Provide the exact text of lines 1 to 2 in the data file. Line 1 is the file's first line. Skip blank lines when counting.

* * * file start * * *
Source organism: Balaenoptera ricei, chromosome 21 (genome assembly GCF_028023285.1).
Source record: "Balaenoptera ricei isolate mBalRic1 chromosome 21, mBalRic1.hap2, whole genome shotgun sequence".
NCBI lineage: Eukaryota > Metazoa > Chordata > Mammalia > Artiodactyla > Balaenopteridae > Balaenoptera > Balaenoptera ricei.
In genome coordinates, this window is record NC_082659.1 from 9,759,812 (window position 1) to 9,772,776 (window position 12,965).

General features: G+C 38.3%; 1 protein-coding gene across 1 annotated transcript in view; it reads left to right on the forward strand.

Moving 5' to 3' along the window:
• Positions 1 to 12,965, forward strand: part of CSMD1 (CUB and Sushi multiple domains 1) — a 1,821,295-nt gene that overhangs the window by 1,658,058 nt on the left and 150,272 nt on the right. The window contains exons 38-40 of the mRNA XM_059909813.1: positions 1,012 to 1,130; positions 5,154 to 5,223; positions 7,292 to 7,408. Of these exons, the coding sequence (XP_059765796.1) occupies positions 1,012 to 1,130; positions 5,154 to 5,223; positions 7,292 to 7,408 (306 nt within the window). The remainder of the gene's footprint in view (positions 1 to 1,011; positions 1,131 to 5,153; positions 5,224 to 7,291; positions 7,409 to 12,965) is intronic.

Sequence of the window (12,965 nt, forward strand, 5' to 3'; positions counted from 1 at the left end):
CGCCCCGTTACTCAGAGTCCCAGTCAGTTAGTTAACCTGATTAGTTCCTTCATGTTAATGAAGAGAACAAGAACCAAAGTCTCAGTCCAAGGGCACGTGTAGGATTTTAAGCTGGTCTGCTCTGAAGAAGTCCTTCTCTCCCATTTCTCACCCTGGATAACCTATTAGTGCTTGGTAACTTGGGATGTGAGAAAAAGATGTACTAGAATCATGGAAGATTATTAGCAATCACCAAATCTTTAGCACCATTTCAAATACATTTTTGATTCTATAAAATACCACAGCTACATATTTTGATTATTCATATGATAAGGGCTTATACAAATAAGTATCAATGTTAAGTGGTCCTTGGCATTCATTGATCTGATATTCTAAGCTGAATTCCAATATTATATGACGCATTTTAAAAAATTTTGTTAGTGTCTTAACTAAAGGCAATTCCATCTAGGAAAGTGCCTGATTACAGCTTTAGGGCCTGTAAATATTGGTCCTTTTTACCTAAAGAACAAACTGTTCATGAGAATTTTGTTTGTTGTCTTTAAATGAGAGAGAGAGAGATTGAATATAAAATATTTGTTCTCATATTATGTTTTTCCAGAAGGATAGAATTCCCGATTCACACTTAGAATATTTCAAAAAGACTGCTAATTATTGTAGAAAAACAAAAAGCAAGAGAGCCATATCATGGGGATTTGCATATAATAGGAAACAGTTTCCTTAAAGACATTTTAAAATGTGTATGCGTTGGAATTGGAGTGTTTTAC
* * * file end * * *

Source organism: Balaenoptera ricei, chromosome 21 (genome assembly GCF_028023285.1).
Source record: "Balaenoptera ricei isolate mBalRic1 chromosome 21, mBalRic1.hap2, whole genome shotgun sequence".